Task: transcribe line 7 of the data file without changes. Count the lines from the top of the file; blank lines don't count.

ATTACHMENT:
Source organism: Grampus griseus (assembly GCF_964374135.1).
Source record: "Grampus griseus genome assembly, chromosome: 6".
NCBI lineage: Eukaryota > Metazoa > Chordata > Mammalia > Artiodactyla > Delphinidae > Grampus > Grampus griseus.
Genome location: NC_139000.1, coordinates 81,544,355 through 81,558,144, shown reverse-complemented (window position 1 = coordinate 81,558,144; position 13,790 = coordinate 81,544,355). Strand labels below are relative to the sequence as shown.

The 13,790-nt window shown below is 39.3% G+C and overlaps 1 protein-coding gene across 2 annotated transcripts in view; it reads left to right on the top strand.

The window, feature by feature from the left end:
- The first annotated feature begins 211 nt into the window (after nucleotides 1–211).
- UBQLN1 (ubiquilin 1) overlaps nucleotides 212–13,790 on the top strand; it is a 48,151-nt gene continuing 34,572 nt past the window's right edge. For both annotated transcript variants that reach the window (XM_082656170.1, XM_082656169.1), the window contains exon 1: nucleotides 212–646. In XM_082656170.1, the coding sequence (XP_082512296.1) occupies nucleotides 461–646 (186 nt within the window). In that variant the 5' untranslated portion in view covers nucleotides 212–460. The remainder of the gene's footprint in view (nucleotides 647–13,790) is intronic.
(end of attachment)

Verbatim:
- The first annotated feature begins 211 nt into the window (after nucleotides 1–211).